It was breathtaking to the Fairfax parent, as it would be to other mothers and fathers, to learn that the teacher could have justified a final grade of F but didn’t think there would be an academic benefit to failing the student. The daughter knew the material better than most of the students, said the teacher, who let her pass despite her misbehavior.

Astonishingly, the English teacher had a policy that the final exam score, no matter what it was, counted only if it maintained or raised the student’s overall grade. So blowing off the exam had no consequences.

I complained recently about D.C. schools’ giving D’s for no work to get as many uncooperative students as possible graduated so the schools wouldn’t have to deal with them anymore. I should have noted this also is a problem in some of our most affluent and well-regarded suburban schools, as the Fairfax parent’s experience makes clear.

Fairfax County schools spokesman John Torre said in that system “final grades may be based on trends in and mastery of learning rather than based solely on numerical averaging of quarterly grades for the year. A teacher may decide to limit the impact of a final exam grade if they feel it does not represent a student’s mastery of the content. Limiting the impact of a final exam grade does not mean the final exam score only counts if it maintains or raises a student’s overall grade. That’s not the district’s policy.”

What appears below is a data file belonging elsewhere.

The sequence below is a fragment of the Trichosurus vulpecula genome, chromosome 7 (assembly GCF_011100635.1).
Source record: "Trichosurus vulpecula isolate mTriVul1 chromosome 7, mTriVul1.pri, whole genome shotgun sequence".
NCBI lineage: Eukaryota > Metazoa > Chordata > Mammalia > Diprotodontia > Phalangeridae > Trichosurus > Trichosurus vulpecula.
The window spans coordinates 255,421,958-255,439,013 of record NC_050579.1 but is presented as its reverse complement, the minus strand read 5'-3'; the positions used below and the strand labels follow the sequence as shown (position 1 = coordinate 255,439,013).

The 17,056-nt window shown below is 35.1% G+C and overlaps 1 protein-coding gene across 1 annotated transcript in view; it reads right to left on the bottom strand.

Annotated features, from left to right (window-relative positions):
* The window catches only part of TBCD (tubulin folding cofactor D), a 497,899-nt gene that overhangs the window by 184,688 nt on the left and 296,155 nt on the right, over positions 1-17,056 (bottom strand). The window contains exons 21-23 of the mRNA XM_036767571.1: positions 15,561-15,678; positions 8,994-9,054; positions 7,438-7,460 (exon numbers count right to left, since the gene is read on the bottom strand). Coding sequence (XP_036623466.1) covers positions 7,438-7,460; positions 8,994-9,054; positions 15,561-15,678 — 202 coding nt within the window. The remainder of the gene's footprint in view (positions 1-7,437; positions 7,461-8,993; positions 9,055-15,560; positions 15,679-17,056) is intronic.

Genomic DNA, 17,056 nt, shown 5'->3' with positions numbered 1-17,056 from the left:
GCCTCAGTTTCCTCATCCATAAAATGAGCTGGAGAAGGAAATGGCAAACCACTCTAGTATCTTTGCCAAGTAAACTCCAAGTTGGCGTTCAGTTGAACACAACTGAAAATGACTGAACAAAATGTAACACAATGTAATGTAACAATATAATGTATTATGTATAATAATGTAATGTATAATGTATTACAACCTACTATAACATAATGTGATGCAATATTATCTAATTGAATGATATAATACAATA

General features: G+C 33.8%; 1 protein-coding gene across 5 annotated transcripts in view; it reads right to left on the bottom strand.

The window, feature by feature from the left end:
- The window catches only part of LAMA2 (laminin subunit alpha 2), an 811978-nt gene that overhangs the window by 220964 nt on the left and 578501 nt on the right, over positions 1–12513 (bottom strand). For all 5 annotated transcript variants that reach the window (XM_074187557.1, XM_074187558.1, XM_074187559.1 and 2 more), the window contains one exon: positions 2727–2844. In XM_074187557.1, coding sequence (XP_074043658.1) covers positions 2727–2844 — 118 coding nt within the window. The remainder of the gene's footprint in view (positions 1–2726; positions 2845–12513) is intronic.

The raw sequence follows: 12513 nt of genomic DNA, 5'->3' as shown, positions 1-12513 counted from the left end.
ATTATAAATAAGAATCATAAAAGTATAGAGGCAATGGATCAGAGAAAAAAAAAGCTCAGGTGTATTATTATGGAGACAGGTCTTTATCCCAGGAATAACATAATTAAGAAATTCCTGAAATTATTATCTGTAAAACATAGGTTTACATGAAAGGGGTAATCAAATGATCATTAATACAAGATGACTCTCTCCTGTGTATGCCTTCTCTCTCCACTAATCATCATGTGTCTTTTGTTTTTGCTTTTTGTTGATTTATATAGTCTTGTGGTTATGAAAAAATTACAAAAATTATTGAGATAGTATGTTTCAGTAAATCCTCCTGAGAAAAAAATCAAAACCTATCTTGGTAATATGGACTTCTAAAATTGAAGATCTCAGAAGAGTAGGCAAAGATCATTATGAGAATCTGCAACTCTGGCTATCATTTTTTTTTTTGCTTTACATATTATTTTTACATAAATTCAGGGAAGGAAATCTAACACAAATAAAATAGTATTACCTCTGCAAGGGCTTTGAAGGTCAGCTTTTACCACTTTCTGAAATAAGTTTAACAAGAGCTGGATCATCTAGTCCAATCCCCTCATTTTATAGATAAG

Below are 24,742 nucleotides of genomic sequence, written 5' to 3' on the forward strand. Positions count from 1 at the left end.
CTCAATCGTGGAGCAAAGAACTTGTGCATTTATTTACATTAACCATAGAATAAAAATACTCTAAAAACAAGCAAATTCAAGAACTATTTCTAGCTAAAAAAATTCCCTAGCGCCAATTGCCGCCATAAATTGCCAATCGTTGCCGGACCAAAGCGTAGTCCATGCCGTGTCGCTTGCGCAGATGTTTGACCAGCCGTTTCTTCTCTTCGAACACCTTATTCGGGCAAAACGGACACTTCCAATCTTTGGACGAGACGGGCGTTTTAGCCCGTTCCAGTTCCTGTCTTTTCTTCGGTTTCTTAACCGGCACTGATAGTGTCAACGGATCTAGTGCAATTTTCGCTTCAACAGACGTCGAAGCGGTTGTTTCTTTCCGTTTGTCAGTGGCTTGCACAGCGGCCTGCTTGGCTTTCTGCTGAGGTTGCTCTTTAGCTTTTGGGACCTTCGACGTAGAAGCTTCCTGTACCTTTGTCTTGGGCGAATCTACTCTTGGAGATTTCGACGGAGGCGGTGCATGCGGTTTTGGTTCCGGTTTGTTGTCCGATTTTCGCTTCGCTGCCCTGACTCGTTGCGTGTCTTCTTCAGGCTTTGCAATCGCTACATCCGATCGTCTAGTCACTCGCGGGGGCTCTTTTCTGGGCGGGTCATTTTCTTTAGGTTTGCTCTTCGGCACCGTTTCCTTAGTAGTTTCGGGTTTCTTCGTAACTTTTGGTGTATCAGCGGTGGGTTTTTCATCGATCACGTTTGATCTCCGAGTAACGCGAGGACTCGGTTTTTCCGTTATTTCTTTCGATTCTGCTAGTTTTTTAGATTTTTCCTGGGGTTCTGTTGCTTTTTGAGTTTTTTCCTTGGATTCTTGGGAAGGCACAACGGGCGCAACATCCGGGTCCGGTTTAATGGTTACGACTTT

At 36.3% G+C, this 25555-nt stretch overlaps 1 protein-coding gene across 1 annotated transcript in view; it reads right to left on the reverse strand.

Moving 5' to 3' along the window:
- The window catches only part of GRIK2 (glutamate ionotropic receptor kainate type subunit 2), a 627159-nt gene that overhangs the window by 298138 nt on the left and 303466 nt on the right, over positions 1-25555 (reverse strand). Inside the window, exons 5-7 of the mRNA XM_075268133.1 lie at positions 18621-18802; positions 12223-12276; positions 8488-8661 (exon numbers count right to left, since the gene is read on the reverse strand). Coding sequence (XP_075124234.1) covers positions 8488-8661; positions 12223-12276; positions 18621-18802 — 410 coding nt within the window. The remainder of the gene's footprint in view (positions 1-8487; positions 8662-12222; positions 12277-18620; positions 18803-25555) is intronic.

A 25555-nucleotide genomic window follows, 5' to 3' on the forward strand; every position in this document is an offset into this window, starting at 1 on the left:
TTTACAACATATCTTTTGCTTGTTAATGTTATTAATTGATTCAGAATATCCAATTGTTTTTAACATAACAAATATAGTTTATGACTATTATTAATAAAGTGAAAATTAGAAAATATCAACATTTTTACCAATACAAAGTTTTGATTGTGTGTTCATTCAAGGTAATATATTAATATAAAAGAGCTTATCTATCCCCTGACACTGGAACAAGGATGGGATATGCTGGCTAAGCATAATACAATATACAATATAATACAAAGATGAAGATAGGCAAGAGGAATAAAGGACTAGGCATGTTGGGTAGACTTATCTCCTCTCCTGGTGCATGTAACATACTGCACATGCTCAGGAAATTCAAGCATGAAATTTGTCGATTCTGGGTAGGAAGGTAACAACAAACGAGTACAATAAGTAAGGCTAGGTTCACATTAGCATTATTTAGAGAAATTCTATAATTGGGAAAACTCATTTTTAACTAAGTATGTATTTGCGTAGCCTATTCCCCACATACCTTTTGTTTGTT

The Fairfax student was delighted with the results, telling her parents she might hold the world record for getting passing grades despite doing nothing. Her parents want her to grow up. They wonder why the school system won’t help.

“If she still hasn’t mastered the skills or tackled the assumed requirements for a high school diploma — such as writing a paper, exploring historical periods, reading the classics and presenting a project — she will never succeed in college,” the mother said.

The student didn’t really pass geometry this year, either, even though she got a passing grade, but her parents decided not to press that issue because another of their children would be in geometry next year and they thought that would demoralize her. She passed another English course despite having F’s for the second, third and fourth quarters, which the parents also did not like. Despite their efforts to get the school to take her class-cutting seriously, it took at least 23 unexcused absences before a truancy officer was alerted.

Torre said the school system is examining its policies “in an effort to establish more consistent and equitable grading practices throughout middle and high schools.”

It is difficult to know what schools do nationally because there is little research on grading, but my impression is that policies are wildly inconsistent and that individual teachers often can do whatever they want.

I have long been sympathetic with high schools that think it is better to give diplomas to students who resist school rather than forcing them to sit in class, resentful, and then drop out with even less of a chance of getting a job. But couldn’t they help parents trying to motivate difficult teenagers by giving their grading standards a little backbone, just to see whether some students might find a spark of motivation to come to class and take the final exam?